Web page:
I think one of the underlying themes that drives Christian revisionist history (the attempt by Christian conservatism to assert that the Founding Fathers were all Christians and founded America exclusively on explicitly Christian principles) is the belief that religion and morality are inseparable — that one’s religion determines one’s morality. The understanding, of course, is that Christianity is the only route to a valid ethical foundation, and that atheism or neutrality in religion necessarily entails a lack of any moral basis at best (and at worst requires inverting “Christian” morality so that evil is lauded and good condemned).
If America was founded on basic principles of morality and human decency, they argue, it must have had a Christian basis (whether the Founding Fathers intended it to or not). And if it loses that Christian foundation, they argue further, it will lose any hope of retaining its ethical and moral high ground.
This entire viewpoint, however, is categorically and ridiculously false. While it is true that many religions (including Christianity) set moral standards by the laws explicitly or implicitly present in their religious texts, many more religions leave most ethical questions to each person’s conscience, preferring to deal instead with matters that concern gods and spirituality rather than humanity and everyday life.
Furthermore, atheists, agnostics, humanists, and people of other non-religious ethical persuasions do not use or need a religion on which to base their moral code, and yet have still somehow managed to keep from killing each other and sacrificing their firstborn children to Satan (or whatever it is Christians think all unbelievers do).
Then, of course, there’s the fact that no government, no country, no business, no book or movie or any other inanimate object or conglomerate can ever be “Christian” in the same sense as a human being can be “Christian” (a follower of the teachings of Christ, someone whose salvation is assured by their belief or baptism, etc). A book can be written by Christians. A movie can promote a Christian ideology. A business can be founded on principles that agree with the teachings of Christianity. But none of these things make them distinctively “Christian” — a Christian can write a book that does not deal with overtly religious themes; an atheist can direct a movie that carries many striking parallels to Christian teachings; a business with no religious connection or background can choose to deal with its customers and employees in a manner Jesus himself would applaud.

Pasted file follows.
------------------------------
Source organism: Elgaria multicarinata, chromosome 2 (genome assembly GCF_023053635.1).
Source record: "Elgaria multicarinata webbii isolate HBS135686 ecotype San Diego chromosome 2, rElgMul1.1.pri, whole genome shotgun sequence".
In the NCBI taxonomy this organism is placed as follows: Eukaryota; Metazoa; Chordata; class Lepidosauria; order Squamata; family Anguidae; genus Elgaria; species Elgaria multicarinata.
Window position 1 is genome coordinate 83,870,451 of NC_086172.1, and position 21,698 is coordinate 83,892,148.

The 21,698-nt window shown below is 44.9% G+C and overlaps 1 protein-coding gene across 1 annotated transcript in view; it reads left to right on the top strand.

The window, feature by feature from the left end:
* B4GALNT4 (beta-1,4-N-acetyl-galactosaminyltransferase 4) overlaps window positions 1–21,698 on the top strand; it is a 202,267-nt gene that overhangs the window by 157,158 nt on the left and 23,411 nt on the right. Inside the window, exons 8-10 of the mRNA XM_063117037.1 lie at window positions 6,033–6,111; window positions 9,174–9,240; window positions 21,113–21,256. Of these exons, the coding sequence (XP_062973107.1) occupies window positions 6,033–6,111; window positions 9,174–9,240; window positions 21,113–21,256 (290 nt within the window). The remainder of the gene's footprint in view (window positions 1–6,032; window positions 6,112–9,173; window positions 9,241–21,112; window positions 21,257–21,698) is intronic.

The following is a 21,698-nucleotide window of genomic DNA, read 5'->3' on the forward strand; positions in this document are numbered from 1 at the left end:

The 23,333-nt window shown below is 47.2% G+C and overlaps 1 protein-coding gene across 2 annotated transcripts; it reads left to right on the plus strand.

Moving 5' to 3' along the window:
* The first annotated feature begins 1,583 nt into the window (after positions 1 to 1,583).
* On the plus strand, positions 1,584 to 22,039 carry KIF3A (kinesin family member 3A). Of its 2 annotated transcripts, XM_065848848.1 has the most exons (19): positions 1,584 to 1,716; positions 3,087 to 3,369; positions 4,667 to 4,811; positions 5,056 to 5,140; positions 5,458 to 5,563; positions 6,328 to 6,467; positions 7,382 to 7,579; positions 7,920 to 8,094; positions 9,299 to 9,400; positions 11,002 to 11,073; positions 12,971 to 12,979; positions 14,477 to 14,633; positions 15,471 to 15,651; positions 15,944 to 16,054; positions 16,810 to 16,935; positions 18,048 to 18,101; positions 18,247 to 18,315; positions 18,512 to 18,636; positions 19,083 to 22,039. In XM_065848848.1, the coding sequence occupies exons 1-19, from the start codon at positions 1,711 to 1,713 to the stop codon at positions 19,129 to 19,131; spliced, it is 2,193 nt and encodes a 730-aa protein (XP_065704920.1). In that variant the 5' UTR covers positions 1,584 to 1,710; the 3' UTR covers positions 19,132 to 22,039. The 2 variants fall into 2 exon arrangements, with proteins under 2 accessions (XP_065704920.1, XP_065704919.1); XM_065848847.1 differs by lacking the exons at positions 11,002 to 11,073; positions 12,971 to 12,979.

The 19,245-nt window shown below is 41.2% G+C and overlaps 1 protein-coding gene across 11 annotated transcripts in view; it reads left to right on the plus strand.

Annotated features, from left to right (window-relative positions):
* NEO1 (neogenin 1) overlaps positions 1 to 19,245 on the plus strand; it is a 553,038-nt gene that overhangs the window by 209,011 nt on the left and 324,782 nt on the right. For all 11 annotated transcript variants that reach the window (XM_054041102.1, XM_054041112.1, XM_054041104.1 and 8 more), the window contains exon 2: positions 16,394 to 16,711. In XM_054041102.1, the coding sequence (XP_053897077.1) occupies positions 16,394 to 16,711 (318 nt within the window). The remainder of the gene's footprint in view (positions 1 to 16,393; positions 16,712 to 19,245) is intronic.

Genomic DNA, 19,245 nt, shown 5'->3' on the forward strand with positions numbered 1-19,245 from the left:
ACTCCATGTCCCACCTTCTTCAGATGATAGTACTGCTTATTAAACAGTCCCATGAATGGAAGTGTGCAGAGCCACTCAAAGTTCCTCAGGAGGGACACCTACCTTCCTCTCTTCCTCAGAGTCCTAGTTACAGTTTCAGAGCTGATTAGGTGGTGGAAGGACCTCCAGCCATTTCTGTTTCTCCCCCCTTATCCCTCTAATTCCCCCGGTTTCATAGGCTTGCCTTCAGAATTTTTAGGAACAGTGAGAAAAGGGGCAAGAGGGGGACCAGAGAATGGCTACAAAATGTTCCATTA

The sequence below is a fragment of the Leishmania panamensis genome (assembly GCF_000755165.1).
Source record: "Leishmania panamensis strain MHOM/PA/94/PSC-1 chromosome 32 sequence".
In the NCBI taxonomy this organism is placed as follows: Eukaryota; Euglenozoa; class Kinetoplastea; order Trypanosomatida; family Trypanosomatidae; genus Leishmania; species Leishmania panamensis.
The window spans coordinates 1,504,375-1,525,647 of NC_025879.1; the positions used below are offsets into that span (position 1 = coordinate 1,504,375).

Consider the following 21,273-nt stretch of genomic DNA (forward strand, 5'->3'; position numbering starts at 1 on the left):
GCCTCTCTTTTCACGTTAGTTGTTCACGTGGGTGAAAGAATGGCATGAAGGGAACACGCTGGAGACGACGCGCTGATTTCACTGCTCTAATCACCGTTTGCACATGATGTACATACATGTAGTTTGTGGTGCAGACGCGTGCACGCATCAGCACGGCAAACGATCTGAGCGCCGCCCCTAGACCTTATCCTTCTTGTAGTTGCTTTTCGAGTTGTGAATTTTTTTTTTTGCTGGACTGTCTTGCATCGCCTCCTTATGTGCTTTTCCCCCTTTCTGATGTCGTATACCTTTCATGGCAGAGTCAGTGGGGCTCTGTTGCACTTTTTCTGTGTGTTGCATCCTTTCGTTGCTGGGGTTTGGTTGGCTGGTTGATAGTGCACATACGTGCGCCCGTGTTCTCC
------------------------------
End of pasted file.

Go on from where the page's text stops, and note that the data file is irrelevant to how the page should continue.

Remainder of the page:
And a government can be founded in the Western world, during a time of nearly universal Christian influence, which nonetheless explicitly and intentionally separates the realm of church and state — a separation that was nearly unheard-of to that point, a separation born in response to a great concern for state-sponsored religion and church-backed government, a separation not only written into the government’s popularly ratified Constitution (a new development in the history of government), not only written into the Constitutionally-appended Bill of Rights (a revolution in limiting government power1 ), but also explicitly stated in a treaty with countries of high Islamic influence and referred to numerous times in external writings by most of the Founding Fathers.
America is not and never was a Christian nation in any sense other than having a high population of professing Christians. This country was not founded on the Christian religion or any other religion. Did aspects of the Christian culture prevalent during its founding influence some of the decisions made by the Founding Fathers? It’s not impossible. But ethics and morality are in no sense inseparable from religion. Look no further than the oppressive Anglican church in England at that time — the founders of this country would have wanted, if anything, to distance themselves as FAR as possible from THAT brand of religious “morality” in founding a country based on liberty, justice, and individual rights. And, no, the answer was not “choose a more ethical flavor of Christianity” — the answer was “choose a code of ethics unbridled by religious requirements”.
1. Some parts of America’s Bill of Rights were based on the English Bill of Rights passed just over a century prior. However, one key difference lies in the fact that England’s Bill of Rights mainly curtails the reigning monarch’s power, expanding the rights of Parliament (the representative voice of the people), while the US Bill of Rights focuses on the rights of the people themselves to escape undue interference from ALL levels of government.